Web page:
The merger was said to be worth around £12bn and would have seen the grocer’s leapfrog Tesco as the country’s largest supermarket. However, in its final report published today the CMA found that UK shoppers and motorists would be “worse off” if Sainsbury’s and Asda were to merge.
Following an in-depth investigation, a group of independent CMA panel members concluded that the deal would result in a “substantial lessening” of competition at both a national and local level for people shopping in supermarkets.
Stuart McIntosh, chair of the inquiry group, said: “It’s our responsibility to protect the millions of people who shop at Sainsbury’s and Asda every week. Following our in-depth investigation, we have found this deal would lead to increased prices, reduced quality and choice of products, or a poorer shopping experience for all of their UK shoppers.
“We have concluded that there is no effective way of addressing our concerns, other than to block the merger.”
The CMA’s investigation found that, as well as affecting in-store customers, the merger would result in increased prices and reduced quality of service, such as fewer delivery options, when shopping online. Furthermore, it would lead to motorists paying more at over 125 locations where Sainsbury’s and Asda petrol stations are located close together.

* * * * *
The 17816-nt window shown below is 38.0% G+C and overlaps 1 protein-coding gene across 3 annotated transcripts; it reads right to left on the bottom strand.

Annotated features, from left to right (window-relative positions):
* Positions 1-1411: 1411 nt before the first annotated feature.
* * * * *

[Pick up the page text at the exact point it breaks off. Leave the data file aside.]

In making the decision to prohibit the merger, the group reviewed a wide range of issues in detail, such as the increased competition presented by discount stores like Lidl and Aldi, and how new or expanding competitors could affect the retail market, including online.
The group also carefully reviewed the companies’ statement they would cut some prices. However, it said detailed analysis of the impact of the deal “clearly showed” the merger would reduce competition in the market and is more likely to lead to price rises than price cuts.
As a result, Sainsbury’s, Walmart and Asda said they have “mutually agreed” to terminate the transaction.
Sainsbury’s CEO, Mike Coupe, said that due to the decision the CMA is “effectively taking £1bn out of customers pockets”.
He said: “The specific reason for wanting to merge was to lower prices for customers. The CMA’s conclusion that we would increase prices post-merger ignores the dynamic and highly competitive nature of the UK grocery market. The CMA is today effectively taking £1bn out of customers’ pockets.
“Sainsbury’s is a great business and I am confident in our strategy. We are focused on offering our customers great quality, value and service and making shopping with us as convenient as possible.”
Asda CEO, Roger Burnley, added: “Asda’s DNA is delivering low prices for hard working families and that will never change. We were right to explore the potential merger with Sainsbury’s, which would have delivered great benefits for customers and supported the long term, sustainable success of our business.
“We’re disappointed with their findings but will continue to find ways to put money back into customer’s pockets and deliver great quality and service in an ever changing and demanding market.
“I have always been hugely aware that the last year has been an unsettling time for all of our colleagues and am immensely grateful for their commitment and dedication during that time. Our focus is now on the most important job we all have – delivering for our customers.”